Following recent discussions, I’ve been thinking about how UX can often be misunderstood by developers. I’ve previously blogged about the misconception that usability and user experience testing is ‘just QA’. I’ve also seen people accuse it of ‘homogenising’ a game, and the belief that it’ll remove the game’s individuality and create a race of dull facebook clones.
This inaccurate view is set to change, with the rise of in-house and independent usability and user experience labs, and the breadth of academic research increasing our understanding of user experience. Hence I’m planning a series of articles about my thoughts on selling UX to game companies, helping you to communicate why game companies should be thinking about UX with their games. New posts in this series will come under the category ‘Selling UX in Games’
Everyone else is doing it
So why should your company be interested in games usability and user experience? Well I’m glad you asked…
- Many top selling games have gone through user experience testing
- The companies who have tried it recognise the benefit, and go on to do it again. In fact, one developer said…
- “It adds 10% to the metacritic score”
So let’s look in more depth at some games that have been reaping the benefits of user experience testing. These popular games all found success through user experience testing, and can serve as helpful examples when communicating why your company should be looking into user experience.
Bungie recognised the value of the player experience when developing their multi-million selling Halo 3, and hence used user experience testing to create a game that was consistently fun, ensuring the player was never confused or lost. As documented in Isbister’s book Game Usability Microsoft’s usability labs were brought on board to ensure that Halo 3 was fun throughout.
Each area was thoroughly tested with real users, using techniques such as video and ‘heatmapping’ to log where the choke points were, where people got lost or stuck, and where they died. This could then be used to easily find problems in the game, and fix these areas. Fixes are typically simple, either by signposting the way to go, altering the enemies or adding points of interest to draw players (like a sparking light to encourage players to look up). This technique could also be applied to multiplayer maps, to balance the game’s flow, and make the game fair.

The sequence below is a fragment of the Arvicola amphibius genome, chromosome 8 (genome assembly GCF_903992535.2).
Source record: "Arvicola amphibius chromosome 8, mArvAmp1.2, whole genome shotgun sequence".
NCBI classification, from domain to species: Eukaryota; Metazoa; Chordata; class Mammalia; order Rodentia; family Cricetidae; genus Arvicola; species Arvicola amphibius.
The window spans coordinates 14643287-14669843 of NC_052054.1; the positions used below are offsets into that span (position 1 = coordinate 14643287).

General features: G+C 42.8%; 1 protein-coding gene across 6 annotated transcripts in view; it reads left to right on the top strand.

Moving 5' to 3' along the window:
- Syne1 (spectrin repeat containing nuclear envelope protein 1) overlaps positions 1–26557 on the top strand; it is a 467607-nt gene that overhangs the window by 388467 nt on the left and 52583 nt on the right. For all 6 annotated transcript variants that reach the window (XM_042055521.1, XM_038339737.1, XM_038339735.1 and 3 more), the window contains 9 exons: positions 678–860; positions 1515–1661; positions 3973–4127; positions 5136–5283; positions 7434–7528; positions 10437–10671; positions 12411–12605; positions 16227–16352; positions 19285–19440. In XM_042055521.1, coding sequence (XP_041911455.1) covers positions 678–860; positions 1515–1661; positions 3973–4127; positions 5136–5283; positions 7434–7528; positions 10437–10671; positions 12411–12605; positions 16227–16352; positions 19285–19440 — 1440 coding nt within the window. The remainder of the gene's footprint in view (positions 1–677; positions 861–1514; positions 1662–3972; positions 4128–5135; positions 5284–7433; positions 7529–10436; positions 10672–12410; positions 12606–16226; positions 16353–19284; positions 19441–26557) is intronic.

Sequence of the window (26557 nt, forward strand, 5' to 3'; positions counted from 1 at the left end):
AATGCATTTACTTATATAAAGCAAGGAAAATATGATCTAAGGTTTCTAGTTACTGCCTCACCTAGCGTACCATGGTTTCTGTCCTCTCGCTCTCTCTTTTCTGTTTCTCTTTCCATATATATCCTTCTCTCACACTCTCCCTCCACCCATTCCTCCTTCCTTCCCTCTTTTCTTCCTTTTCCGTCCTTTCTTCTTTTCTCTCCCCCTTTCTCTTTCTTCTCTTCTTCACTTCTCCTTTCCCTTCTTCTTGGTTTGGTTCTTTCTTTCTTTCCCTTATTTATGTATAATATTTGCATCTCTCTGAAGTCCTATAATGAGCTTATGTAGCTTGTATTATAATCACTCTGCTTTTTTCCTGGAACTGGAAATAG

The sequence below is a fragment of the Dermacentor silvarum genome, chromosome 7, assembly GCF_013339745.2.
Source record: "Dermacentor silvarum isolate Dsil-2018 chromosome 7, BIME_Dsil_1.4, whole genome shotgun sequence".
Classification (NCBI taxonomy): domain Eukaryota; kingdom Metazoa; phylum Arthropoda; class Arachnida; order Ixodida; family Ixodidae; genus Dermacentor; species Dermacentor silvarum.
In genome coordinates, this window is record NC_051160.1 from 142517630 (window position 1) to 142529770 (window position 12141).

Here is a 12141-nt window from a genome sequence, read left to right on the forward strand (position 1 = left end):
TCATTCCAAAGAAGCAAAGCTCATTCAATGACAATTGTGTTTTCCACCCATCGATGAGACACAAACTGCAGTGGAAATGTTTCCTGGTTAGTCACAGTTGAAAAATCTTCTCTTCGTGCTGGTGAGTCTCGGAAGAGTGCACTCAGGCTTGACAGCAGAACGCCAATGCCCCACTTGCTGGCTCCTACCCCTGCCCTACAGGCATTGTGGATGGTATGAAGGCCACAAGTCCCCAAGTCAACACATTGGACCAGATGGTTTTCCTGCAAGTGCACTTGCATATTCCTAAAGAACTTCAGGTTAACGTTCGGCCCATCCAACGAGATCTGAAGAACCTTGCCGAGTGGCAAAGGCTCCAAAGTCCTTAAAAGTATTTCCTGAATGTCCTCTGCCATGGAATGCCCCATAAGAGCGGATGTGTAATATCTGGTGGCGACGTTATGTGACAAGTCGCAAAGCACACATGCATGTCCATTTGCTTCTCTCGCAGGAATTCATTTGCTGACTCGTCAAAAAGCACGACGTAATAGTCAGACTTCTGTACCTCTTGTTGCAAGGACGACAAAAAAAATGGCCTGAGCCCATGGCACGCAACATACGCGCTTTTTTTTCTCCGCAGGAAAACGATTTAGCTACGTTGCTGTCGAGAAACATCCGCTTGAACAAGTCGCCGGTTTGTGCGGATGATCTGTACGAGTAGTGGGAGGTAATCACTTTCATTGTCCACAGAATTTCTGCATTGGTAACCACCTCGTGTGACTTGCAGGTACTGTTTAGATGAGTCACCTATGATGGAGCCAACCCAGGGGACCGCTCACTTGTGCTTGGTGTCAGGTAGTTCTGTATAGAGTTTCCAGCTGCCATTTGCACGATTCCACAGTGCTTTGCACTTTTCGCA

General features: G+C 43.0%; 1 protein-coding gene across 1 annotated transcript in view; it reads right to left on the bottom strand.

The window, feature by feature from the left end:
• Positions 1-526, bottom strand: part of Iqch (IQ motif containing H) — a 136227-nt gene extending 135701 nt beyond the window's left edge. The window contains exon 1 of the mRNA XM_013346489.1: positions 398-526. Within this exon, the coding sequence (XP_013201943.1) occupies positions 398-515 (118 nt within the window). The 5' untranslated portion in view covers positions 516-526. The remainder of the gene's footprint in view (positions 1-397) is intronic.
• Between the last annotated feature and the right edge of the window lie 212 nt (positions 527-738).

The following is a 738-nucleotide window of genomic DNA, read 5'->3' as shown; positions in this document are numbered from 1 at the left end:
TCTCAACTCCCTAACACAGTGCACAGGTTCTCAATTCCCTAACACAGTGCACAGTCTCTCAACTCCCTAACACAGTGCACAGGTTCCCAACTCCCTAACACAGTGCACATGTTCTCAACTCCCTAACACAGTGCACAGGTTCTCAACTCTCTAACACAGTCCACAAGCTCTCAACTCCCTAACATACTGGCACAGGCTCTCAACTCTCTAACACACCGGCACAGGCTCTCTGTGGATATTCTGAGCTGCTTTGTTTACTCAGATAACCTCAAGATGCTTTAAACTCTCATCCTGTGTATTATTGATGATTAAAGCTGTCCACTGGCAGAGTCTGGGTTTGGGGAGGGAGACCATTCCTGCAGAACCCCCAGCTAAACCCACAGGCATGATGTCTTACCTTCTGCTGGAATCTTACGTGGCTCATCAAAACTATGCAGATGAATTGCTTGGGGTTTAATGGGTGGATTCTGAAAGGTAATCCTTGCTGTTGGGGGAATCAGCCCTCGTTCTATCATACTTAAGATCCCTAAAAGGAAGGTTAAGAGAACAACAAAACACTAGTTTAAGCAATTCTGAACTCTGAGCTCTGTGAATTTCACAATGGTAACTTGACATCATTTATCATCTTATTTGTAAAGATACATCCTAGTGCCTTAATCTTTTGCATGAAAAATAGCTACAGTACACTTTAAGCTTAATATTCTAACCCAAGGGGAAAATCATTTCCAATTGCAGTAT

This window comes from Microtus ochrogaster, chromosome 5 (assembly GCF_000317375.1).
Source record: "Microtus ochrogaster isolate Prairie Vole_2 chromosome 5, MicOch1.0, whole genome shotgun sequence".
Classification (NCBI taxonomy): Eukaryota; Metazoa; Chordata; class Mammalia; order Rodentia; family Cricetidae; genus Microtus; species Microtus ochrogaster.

The success of this technique in Halo 3 has been extended to Halo Reach, where telemetric data was gained from a long public beta testing period. This gave real player information on how to balance and improve the game, and will undoubtedly be a large factor in its success.
To read more about the Halo 3 user testing experience, see the coverage in Wired.
Brighton based Black Rock Studios explored user experience testing in their successful racing games ‘Pure’ and ‘Split Second’. With consultation from the usability lab Vertical Slice they tested over 100 players, getting new user’s experiences to fine tune aspects of the game, ensuring the pacing was correct, and that the game was delivering key ‘fun’ moments, which they denoted ‘woah moments’.
They built on this successful experience from Pure in developing Split Second, where they combined in house talent, who worked on testing users, with assistance from a local university, who performed an expert evaluation of the usability and user experience issues.
As documented by Graham McAllister, the developer believed that the process “added 10% to their metacritic score”. More information about how user experience testing helped Pure become a success can be found in the book Evaluating User Experience in Games.
It’s not just the expensive AAA games which benefit from user testing. Zynga’s Farmville is everyone’s favourite facebook success story, and has gone from 0 t o 63 million active users in just a few months. This success is largely down to logging the user behaviour, and using this data to improve the player experience.
The online nature of facebook games allow user testing in a way not possible for traditional console games. Metrics can be gathered while people play to log behaviours, such as discovering how long a player spends on each task, which tasks are repeated, and where players get bored and drop off (i.e. only 85% of people make it past the tutorial).
An iterative design process, where the game is evaluated and improved every few days allow Zynga to take advantage of these metrics, and try to improve player behaviour. For example, by running two competing versions of the tutorial, they can judge which one retains more players, and implement that version fully. Repeating this process over every aspect of the game helps make Farmville the addictive success it has become.
So, want to help your game be more like these top titles? They all have user testing in common, and have explored them in very different ways, including in house testing, and recording player metrics. It’s likely one of these models will be applicable to your company. These games are all well respected, and most companies want to replicate these success stories.
Not enough to help you convince your company that games usability and user experience is worth pursuing? In the next ‘Selling UX in games’, I’ll be looking at getting team members involved in the UX process.